General Science

  • noun the colour which is that of a clear unclouded sky in the daytime


  • When applied to meat means the surface just seared brown whilst the interior is still raw
  • When applied to cheese means inoculated with various species of Penicillium using needles, to encourage the growth of the blue-green fungus within the cheese


  • noun the colour traditionally used by the British Conservative Party and other parties of the right


  • noun a proof taken from a film contacted on coated paper.


  • noun a violent row or fight
  • noun an amphetamine tablet. A term from the 1960s when these tablets were light blue in colour and also known as ‘French blues’ and ‘double-blues’. (Strictly speaking blues were tablets of drinamyl, a mixed amphetamine and barbiturate preparation, prescribed for slimmers.).
  • noun a police officer. A rare usage, but occasionally heard in all English-speaking countries; it is usually in the plural form.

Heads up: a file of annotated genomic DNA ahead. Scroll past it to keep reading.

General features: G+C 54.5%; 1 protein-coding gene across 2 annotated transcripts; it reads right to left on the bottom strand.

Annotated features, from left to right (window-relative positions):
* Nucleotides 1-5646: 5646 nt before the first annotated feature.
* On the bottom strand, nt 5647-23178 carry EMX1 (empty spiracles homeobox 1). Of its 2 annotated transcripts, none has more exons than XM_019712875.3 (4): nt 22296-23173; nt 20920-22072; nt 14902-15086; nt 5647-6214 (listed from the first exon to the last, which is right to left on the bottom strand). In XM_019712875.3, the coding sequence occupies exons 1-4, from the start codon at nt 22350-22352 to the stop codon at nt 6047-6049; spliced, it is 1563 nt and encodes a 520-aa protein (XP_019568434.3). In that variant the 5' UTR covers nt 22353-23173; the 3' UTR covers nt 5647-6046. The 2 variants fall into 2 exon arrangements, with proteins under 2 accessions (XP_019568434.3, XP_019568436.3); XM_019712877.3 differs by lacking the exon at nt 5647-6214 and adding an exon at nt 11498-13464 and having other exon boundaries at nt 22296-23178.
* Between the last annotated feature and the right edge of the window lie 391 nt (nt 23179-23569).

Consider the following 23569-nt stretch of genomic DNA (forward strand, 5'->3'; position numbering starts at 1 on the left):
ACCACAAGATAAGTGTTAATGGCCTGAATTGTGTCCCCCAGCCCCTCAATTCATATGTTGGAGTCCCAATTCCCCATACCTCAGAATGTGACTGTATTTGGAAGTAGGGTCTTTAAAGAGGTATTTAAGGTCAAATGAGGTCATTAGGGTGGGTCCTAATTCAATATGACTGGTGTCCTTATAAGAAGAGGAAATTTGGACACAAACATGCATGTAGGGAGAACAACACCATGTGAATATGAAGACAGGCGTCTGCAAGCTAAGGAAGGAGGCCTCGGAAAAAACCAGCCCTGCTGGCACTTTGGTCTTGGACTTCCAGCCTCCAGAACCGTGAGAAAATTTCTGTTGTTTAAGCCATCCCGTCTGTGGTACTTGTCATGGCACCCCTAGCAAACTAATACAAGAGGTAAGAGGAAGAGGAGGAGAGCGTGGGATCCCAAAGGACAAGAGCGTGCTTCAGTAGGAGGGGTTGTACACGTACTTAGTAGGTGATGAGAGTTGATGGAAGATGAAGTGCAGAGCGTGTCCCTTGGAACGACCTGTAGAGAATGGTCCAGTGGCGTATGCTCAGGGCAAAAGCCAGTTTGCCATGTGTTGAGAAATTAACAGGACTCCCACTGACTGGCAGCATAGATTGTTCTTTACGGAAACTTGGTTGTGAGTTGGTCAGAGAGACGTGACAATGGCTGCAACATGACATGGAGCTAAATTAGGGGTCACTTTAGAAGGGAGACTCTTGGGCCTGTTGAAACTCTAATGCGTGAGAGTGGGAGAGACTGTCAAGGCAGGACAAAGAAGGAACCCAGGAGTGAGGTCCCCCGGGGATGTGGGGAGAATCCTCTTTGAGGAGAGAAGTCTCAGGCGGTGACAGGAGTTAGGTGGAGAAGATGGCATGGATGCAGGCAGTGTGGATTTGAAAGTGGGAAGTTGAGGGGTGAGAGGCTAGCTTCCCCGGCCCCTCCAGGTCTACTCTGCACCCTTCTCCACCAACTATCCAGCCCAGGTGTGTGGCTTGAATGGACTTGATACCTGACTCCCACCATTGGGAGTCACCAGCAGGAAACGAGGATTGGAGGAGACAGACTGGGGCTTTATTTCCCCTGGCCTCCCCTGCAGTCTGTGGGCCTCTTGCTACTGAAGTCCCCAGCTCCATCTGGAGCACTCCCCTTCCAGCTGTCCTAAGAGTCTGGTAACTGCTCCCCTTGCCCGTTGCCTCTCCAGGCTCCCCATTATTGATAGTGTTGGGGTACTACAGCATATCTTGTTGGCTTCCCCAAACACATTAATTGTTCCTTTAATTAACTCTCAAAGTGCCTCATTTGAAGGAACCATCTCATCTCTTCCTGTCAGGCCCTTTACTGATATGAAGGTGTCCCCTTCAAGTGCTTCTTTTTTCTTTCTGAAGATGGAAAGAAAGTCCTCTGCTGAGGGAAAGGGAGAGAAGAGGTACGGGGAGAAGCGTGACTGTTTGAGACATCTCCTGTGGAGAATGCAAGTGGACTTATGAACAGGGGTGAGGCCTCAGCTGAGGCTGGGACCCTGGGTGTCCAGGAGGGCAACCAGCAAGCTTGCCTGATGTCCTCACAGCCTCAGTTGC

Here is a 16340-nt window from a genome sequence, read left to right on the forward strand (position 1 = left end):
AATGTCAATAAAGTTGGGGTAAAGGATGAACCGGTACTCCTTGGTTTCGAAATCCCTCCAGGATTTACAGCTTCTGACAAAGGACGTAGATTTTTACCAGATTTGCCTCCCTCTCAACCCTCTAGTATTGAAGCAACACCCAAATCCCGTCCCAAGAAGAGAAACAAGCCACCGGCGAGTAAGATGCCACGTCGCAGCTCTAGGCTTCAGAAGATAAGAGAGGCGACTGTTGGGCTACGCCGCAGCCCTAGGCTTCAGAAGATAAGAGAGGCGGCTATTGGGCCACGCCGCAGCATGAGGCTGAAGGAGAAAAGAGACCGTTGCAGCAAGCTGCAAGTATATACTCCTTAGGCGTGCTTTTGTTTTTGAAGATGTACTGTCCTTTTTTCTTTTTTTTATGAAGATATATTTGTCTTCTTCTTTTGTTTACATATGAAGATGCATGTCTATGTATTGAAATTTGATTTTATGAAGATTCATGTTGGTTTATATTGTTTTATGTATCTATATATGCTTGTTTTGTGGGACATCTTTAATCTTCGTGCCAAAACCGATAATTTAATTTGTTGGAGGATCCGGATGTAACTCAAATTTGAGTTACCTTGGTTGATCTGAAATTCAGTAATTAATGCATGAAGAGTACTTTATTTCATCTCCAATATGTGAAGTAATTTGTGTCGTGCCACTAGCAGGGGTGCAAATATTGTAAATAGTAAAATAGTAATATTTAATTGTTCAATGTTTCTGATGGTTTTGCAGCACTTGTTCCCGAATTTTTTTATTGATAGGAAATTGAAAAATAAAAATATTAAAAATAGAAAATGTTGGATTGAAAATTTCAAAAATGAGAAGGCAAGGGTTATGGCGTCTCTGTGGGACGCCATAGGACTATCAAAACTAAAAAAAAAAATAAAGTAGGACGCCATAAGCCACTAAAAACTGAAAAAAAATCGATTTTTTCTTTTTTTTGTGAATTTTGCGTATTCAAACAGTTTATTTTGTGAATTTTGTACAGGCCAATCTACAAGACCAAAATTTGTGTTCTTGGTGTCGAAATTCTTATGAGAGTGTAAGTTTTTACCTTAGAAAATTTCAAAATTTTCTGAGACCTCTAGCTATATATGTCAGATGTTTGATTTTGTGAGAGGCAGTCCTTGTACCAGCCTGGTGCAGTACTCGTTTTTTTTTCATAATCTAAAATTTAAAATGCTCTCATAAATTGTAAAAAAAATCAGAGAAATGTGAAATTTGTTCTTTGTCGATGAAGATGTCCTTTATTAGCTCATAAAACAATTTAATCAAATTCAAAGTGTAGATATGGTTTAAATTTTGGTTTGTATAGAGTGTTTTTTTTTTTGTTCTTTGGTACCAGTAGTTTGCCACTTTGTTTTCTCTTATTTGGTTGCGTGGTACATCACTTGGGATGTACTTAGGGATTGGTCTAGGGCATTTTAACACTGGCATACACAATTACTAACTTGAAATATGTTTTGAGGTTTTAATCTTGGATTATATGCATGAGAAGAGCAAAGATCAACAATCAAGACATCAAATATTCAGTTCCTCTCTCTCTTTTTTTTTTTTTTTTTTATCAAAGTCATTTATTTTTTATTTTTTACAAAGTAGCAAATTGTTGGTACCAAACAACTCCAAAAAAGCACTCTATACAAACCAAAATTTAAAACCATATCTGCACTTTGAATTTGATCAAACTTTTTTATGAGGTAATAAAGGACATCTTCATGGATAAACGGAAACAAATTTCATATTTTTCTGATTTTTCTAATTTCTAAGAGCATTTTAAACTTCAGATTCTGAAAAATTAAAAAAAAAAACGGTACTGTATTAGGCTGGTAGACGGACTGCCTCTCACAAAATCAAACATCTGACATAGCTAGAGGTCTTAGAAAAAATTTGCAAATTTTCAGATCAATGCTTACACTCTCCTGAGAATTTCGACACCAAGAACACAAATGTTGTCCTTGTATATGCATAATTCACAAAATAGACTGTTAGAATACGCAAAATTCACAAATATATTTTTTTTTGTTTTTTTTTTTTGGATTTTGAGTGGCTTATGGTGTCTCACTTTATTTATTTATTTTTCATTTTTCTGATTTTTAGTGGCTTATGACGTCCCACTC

• noun a red-headed man. A nickname mentioned in Rolf Harris’s well-known song ‘Tie me kangaroo down, sport!’.


Origin & History of “blue”

Colour terms are notoriously slippery things, and blue is a prime example. Its ultimate ancestor, Indo-European *bhlēwos, seems originally to have meant ‘yellow’ (it is the source of Latin flāvus ‘yellow’, from which English gets flavine ‘yellow dye’ (19th c.)). But it later evolved via ‘white’ (Greek phalós ‘white’ is related) and ‘pale’ to ‘livid, the colour of bruised skin’ (Old Norse has blá ‘livid’). English had the related blāw, but it did not survive, and the modern English word was borrowed from Old French bleu. this was descended from a common romance *blāvus, which in turn was acquired from prehistoric Germanic *blǣwaz (source also of German blau ‘blue’).